P.B. Gajendragadkar, J.
1. The short question of law which arises in these two appeals is whether the High Court of Orissa was justified in issuing a writ directing the appellant State of Orissa not to dispossess the two respondents in the two appeals respectively of the 'Maliahs' without their consent otherwisethan in due course of law. This question arises in this way. In the High Court, six petitions were filed by six ex-Zamindars of Ganjam District respectively under Article 226 of the Constitution against the appellant. Each one of them alleged that he apprehended danger to his property situated in portions of Ganjam Agency tracts known as Maliahs by threat of executive action. The case set out by these Zamindars was that the Ganjam plains which are partly situated in Orissa and partly in the Andhra State, had been permanently settled with them under the provisions of the Madras Regulation No. XXV of 1802. The Zamindaris thus permanently settled on them have been acquired by the respective Governments of the two States under the provisions of the Estate Abolition Act. Adjacent west of Ganjam plains lie hilly tracts which are inhabited by aboriginals. These tracts are known as Agency tracts; portions of these tracts were granted to the Zamindars by various Sanads issued by the Govemor-in-Council of Fort St. George, Madras, sometime in 1874 and 1875. The areas thus granted by the Sanads were known as Maliahs and the Zamindars to whom the said areas were granted were described as Muthadars of their respective Maliahs. It appears that on March 30, 1954, the appellant informed the six respective Muthadars by notices duly served on them that their 'Muthas' would be resumed with effect from that date. The petitioners' contention before the High Court was that they had proprietary interest in the areas granted to them and the appellant had not right to resume the lands thus granted to them and was not entitled to recover possession from them. It was pleaded in the petitions by the ex-Zamindars that the notices served on them had intimated to them that the appellant had resumed their interest as Muthadars and that the resumption would take effect from the date of the order. They were also told that the duties and obligations imposed on them by the original Sanads need not be performed by them. The apprehension which the ex-Zamindars felt as a result of these notices gave rise to the six petitions under Article 226 of the Constitution. They claimed that a writ or other appropriate order or direction should be issued restraining the appellant from taking the action as threatened by the notices issued by it.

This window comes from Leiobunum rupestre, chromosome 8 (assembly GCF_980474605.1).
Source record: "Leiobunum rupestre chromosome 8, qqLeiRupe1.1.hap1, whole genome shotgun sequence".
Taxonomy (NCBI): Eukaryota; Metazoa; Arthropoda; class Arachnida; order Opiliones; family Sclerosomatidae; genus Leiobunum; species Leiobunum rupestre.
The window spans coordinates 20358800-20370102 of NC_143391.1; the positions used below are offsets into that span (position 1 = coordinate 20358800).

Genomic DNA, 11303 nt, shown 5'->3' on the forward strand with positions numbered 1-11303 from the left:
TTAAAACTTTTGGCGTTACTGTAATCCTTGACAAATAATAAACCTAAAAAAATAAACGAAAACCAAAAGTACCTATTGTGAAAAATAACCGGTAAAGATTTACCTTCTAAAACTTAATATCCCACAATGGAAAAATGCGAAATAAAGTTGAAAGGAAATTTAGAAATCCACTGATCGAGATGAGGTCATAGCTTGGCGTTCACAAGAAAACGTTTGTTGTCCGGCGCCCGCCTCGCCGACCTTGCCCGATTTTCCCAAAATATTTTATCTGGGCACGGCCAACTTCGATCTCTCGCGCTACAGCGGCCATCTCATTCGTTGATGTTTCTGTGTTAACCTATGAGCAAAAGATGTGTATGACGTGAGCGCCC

2. The appellant resisted these petitions and urged that the applicants, the ex-Zamindars had no proprietary interests at all in the Maliahs. The said Maliahs had been granted to them by virtue of the office they held under the Sanads and the grant was intended to serve as remuneration for the services rendered by them by virtue of the said office. Thus, the lands were held by the ex-Zamindars on service tenures which were resumable at the will of the appellant. That is why the notices issued by the appellant were perfectly valid and as a result of the resumption of the grants, the ex-Zamindars were not entitled to continue in possession of the areas originally granted to them.
3. It would thus be seen that the main dispute between the parties was in regard to the nature of the grant and the title conferred on the ex-Zamindars by virtue of the said grant. The distinction between grants of land burdened with service, and grants of land made by way of remuneration attaching to the office created by them is well known. In the first category of cases, the grant may not be resumable, while in the second category of cases, with the abolition of the office the land can be resumed. The parties were at issue on the question about the character of the grants under which the predecessors of the ex-Zamindars were originally granted the areas in question.